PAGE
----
The city of Farrell is about to get a makeover.
Gov. Tom Corbett recently announced that the community will be the recipient of a $50,000 Keystone Communities grant from the Department of Community and Economic Development (DCED), which is used to beautify neighborhoods.
The money will be spent in the southwestern part of Farrell. Projects can include things like painting, replacing window sills, building new porch steps or landscaping.
“Everyone would like to see something different on their house,” City Manager Michael Ceci said.
Each home involved can receive up to $5,000. Anyone receiving money will have to contribute as well, based on income levels.
“If you’re going to get $5,000 for the work, you have to throw in at least $500, or $500 worth of sweat equity, let’s say,” Ceci said.
The selection process for whose home will get a piece of the pie is already drawing to a close.
“We have about 20 different homes that we’ve done all the homework on,” he said.
The city found out earlier this year that it would be awarded the grant, so it began researching the area in order to be ready for the official announcement.
A letter was mailed to everyone in the area, inviting them to an informational meeting at the city building, Ceci said. Attendees were asked to sign up if they were interested in taking part, and then applications were submitted.
“We know what they want, we know if they qualify or not, we’ve done all the background, so now it’s a matter of getting approval from the committee,” Ceci said.
Only homeowners in good standing with certain criteria are eligible for the grant money.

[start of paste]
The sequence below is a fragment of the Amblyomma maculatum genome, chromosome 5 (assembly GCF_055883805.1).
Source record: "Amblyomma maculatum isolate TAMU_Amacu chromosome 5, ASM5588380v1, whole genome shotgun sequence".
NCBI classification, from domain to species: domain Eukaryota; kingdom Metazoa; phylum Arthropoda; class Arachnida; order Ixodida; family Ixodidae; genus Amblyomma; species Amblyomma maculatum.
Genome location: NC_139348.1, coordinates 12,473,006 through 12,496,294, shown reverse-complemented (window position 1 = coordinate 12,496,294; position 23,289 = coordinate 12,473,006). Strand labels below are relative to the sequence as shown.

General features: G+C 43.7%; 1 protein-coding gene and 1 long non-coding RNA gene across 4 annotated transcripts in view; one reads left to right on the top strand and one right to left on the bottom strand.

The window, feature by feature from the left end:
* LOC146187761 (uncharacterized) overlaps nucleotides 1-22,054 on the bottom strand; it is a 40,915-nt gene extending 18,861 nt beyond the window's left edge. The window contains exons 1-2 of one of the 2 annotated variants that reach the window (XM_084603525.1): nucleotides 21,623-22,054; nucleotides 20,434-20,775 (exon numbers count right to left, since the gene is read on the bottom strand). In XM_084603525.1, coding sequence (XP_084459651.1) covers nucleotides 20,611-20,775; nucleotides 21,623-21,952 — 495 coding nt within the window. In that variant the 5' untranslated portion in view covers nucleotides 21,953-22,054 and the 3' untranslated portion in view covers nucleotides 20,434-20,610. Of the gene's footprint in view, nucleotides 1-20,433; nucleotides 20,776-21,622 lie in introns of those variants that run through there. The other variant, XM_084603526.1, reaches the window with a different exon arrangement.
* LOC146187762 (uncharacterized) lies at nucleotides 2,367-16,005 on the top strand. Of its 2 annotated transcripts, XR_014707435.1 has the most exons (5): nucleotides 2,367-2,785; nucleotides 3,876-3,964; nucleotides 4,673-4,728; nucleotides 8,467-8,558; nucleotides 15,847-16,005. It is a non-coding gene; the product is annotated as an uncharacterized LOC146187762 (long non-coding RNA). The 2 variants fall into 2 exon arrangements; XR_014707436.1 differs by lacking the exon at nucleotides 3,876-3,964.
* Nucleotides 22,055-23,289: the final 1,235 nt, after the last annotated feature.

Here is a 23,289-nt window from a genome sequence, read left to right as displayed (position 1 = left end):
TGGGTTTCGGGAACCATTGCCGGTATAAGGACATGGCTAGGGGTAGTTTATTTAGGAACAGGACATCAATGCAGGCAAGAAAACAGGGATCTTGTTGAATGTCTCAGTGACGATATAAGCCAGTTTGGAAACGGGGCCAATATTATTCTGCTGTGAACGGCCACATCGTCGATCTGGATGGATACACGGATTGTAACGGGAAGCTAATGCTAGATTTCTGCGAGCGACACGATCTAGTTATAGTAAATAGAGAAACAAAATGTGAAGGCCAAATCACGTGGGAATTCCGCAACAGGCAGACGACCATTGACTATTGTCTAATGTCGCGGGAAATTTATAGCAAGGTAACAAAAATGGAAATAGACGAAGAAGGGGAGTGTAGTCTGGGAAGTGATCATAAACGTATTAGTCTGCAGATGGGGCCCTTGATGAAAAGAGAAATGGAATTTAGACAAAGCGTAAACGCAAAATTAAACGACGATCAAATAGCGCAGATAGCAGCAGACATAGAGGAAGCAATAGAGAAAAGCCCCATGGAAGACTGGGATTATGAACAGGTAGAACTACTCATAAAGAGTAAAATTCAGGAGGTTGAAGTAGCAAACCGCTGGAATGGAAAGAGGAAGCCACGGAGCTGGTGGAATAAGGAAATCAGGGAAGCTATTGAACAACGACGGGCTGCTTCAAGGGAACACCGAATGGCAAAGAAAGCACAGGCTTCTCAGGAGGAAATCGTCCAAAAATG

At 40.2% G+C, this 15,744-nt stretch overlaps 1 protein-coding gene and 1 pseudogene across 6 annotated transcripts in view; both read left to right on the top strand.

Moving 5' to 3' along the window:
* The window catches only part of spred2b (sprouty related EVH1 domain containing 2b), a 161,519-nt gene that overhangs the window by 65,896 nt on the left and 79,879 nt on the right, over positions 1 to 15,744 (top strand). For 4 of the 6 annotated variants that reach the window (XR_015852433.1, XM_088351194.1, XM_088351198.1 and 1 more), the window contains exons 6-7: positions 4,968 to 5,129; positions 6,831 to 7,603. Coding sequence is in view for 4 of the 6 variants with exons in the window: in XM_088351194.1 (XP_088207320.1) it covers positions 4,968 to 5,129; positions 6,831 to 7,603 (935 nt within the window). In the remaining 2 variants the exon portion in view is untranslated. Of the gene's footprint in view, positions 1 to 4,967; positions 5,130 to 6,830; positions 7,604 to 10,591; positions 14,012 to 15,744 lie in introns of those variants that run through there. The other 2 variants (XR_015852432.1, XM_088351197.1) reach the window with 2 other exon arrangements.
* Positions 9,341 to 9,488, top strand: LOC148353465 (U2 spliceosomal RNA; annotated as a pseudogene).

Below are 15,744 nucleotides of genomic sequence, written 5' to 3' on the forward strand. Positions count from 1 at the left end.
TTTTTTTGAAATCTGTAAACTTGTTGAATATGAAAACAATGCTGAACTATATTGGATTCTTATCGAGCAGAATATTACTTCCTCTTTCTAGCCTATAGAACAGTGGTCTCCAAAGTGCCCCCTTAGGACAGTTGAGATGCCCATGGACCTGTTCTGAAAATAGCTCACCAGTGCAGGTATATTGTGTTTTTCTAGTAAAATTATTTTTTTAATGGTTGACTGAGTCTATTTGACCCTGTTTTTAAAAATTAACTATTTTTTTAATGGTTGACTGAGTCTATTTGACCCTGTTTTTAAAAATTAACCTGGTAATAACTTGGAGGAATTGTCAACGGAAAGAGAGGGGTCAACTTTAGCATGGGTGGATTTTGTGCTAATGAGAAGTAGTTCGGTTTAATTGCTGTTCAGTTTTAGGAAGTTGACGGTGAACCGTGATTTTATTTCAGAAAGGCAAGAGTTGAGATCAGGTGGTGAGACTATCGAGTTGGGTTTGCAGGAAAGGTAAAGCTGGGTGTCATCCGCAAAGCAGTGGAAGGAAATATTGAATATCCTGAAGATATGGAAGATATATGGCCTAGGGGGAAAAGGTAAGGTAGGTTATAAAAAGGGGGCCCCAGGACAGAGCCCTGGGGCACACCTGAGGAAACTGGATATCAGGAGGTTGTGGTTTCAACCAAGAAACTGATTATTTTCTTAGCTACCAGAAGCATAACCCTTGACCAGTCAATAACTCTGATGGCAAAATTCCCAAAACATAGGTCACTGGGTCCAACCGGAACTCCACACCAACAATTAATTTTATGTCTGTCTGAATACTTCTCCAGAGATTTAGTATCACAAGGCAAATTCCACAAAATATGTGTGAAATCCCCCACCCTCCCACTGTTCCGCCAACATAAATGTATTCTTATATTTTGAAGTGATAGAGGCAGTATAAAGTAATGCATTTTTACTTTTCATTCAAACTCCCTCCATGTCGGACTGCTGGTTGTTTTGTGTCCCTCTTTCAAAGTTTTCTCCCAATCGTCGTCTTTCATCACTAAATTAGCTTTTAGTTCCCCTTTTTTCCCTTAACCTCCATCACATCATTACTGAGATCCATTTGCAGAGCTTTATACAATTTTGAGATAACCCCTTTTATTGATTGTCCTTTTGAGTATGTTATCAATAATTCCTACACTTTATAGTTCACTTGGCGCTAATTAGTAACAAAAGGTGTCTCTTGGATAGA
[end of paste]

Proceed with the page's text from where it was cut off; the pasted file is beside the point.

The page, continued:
“You still have to be doing the things you need to do, that are expected of you as a homeowner,” Ceci said.
Participants must be up-to-date on their property taxes, have no exterior code violations on the outside of their home and can’t owe on their sewer bill.
“If you’re behind on all these things, it wouldn’t be fair to the people in the community who are paying those things and doing it the right way, for us to spend those grant dollars on that house when they’re not even taking care of the basic responibilities,” he said.
The committee will be reviewing applications this week to decide which houses will make the cut for the first round.
If Farrell is able to complete successful projects and there’s still a need for more work after the grant money runs out, the city can reapply.
“(DCED) wants to see impact in the neighborhood, they want to see their dollars making a difference,” Ceci said. “If we can show that there is still a need and people on the waiting list, we’ll be able to reapply.”
The city is expecting to grant money to 15 to 20 homes, depending on the work the committee chooses to pursue.
The grant will be used in alignment with a $300,000 homes grant Farrell received two years ago. The grant is used to repair code violations inside homes.
“There’s several different types of programs going on now that we’re hoping will continue,” Ceci said.
Grant’s for home improvements
The city of Farrell is about to get a makeover.
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